Alex Jones’ verdict is fair – but it should be the exception

James Madison never met Alex Jones. On this side of heaven we’ll never know if the First Amendment author heard Jones’ offbeat radio show. But Jones now knows that James Madison’s handmade First Amendment umbrella protects most — if not all — of the speeches. On Wednesday, a jury awarded the parents of the fatal mass shooting at Sandy Hook Elementary School $1 billion in damages; Jones had described the shooting as a hoax and the parents as crisis actors. The verdict followed a smaller but equally significant verdict by the Texas jury against Jones’ lying about Sandy Hook.

Jones repeatedly defended himself on First Amendment grounds, arguing that he had a right to freedom of expression of his opinions, although he was not allowed to make that defense at trial. He even came to court one day with “Save the 1st” written on a piece of tape he had covered his mouth with, calling the trial a “constitutional, utter and utter farce”.

But for centuries – starting with British law, the origin of American jurisprudence – defamation that caused damage has been pursued in court. The jury was convinced that Jones’ heartless lies brought grief and unimaginable pain to the families of the Sandy Hook elementary school students as Jones’ followers brutally harassed them online.

But Alex Jones isn’t the only one cut up by the First Amendment, whose protection of free speech has been turned from a shield to a sword. It’s been a full year since the First Amendment stretched, actress Amber Heard found out in June. Heard also referred to the First Amendment frequently during her own much-hyped trial, in which her ex-husband, Johnny Depp, was suing her for defaming him as a wife-beater. Heard outlined her understanding of the First Amendment by parroting a line no doubt compiled by one of the lieutenants in her army of publicists, claiming that the constitution gives her “freedom to speak truth to those in power.”

InfoWars founder Alex Jones
InfoWars founder Alex Jones speaks to the media during his trial in Waterbury Superior Court September 21, 2022 in Waterbury, Connecticut.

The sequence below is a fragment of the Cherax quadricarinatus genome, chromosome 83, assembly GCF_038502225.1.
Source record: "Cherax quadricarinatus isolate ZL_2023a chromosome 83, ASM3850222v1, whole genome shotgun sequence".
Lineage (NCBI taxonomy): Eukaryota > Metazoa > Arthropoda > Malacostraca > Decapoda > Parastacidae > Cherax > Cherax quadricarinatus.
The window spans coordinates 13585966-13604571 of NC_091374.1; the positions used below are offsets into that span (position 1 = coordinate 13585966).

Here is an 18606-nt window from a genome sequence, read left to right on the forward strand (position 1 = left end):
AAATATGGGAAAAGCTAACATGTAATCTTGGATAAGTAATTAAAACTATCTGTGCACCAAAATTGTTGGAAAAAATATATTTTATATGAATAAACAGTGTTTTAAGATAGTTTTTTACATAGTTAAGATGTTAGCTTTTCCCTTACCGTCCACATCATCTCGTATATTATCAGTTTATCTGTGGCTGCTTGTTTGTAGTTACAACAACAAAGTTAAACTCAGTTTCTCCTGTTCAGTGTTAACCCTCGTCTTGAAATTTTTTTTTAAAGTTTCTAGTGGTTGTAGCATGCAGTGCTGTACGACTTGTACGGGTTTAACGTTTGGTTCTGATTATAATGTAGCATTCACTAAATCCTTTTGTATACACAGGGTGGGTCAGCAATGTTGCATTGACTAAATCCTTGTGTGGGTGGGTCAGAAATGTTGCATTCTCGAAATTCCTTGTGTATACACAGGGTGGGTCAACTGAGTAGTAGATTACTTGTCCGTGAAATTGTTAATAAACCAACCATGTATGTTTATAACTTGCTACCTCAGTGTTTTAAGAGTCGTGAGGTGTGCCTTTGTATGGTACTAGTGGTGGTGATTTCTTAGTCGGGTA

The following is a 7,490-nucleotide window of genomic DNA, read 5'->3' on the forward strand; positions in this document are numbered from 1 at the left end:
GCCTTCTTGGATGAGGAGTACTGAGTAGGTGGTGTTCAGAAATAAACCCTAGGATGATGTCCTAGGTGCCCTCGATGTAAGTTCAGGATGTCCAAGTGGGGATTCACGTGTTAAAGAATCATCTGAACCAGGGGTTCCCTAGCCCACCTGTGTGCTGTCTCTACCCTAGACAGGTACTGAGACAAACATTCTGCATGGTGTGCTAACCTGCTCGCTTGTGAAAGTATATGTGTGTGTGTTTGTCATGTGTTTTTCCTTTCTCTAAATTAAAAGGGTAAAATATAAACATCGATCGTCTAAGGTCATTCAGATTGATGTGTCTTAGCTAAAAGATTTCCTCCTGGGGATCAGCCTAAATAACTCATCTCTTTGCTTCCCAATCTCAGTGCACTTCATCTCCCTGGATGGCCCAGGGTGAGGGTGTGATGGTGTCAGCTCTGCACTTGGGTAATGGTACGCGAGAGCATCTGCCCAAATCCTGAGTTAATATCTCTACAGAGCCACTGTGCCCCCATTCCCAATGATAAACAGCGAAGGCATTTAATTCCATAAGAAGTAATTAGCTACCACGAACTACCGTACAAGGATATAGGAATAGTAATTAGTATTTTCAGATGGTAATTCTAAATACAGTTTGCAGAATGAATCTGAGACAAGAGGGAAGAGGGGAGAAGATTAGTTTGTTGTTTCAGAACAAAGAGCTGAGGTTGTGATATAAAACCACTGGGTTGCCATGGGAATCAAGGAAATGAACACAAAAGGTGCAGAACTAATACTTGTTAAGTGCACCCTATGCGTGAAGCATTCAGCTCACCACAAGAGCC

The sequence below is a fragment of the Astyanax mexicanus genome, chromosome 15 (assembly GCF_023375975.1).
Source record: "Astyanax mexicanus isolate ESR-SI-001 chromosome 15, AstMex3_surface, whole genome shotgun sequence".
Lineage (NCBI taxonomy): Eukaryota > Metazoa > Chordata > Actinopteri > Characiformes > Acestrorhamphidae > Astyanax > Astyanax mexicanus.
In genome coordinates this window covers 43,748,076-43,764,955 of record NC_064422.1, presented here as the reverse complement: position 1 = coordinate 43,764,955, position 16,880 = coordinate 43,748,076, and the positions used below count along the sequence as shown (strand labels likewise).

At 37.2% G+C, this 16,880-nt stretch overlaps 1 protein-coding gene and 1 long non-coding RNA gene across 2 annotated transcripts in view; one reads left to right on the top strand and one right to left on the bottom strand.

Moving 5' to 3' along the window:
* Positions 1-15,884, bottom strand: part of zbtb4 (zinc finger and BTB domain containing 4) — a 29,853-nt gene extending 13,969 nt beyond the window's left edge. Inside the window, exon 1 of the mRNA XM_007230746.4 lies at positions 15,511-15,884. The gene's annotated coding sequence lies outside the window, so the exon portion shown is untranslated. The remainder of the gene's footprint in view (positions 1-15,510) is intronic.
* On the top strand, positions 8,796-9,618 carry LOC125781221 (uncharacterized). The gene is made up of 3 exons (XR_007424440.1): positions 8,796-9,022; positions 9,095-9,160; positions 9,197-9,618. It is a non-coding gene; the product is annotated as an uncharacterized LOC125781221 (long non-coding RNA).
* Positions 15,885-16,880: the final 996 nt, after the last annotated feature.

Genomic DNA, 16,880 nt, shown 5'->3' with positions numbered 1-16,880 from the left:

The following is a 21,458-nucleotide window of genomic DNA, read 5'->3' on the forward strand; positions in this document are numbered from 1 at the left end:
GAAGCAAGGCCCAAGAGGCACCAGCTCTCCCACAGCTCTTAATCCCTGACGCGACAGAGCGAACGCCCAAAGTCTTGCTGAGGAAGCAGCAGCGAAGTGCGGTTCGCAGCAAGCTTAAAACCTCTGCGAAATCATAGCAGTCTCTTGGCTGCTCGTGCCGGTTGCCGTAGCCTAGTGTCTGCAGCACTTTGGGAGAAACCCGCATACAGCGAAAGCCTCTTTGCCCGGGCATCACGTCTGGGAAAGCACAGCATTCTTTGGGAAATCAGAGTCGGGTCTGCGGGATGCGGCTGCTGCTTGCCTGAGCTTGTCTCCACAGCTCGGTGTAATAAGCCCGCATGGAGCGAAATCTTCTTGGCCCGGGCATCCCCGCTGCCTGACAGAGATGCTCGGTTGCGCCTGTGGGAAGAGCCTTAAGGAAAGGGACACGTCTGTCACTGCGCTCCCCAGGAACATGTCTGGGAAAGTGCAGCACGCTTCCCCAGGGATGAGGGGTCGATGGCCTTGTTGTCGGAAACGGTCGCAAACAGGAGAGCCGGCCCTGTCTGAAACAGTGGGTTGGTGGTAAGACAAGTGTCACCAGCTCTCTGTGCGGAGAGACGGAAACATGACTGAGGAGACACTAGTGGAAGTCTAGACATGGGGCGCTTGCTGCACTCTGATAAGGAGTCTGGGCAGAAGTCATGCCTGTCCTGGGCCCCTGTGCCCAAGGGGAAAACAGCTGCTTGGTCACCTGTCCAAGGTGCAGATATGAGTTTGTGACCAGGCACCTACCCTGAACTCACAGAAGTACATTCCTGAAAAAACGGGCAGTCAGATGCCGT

Joe Buglewicz/Getty Images

But there’s about as much legal substance in that remark as there are vitamins in potato chips. As in the case of Jones, there is a threshold beyond which even the First Amendment offers no protection. Valuing our freedom—the highest level ever reached in the history of this globe—means respecting the limits of free speech.

Free speech absolutists will push back on this, but the American tradition has always had limits to free speech. And that’s what these lawsuits focus on: specifically, defamation.

The United States Supreme Court has placed the strongest carriers under this core constitutional imperative. In 1964 the Supreme Court ruled NY Times vs. Sullivan, which addressed alleged defamation surrounding encounters between black protesters and police. The big takeaway from the case was that “debates on public issues should be uninhibited, robust, and wide-open.” But cruel lies about innocent victims are not a legitimate topic of public debate.

Hence these judgments.

Of course, Hollywood melodrama isn’t even in the same hemisphere as child murder satirizations. The Sandy Hook families deserve our condolences and prayers. Her children’s deaths were real. And Alex Jones’ big mouth and short character did real damage.

Still, Wednesday’s huge verdicts will be significantly reduced on appeals. The jury gets angry and their hands get tired adding zeros to the end of the cash award — then judges appeal, using state statutes that limit recoverable amounts, and more soberly cross out a few of the digits. And if Jones doesn’t have the money to pay, he won’t walk away in handcuffs. rejection but paying could lead to criminal contempt and imprisonment (not jail). inability paying is more likely to result in a shrug.

The Sandy Hook families deserve real compensation, but James Madison would be the first to warn us that these must be the rarest of cases. Freedom of speech, after all, strengthens a free nation.

Mr. Weaver is a communications consultant and First Amendment trial attorney in Columbus, Ohio. He is the author of the book “A Wordsmith’s Work”. Twitter: @MarkRWeaver.

The views expressed in this article are the author’s own. Alex Jones’ verdict is fair – but it should be the exception

Rick Schindler

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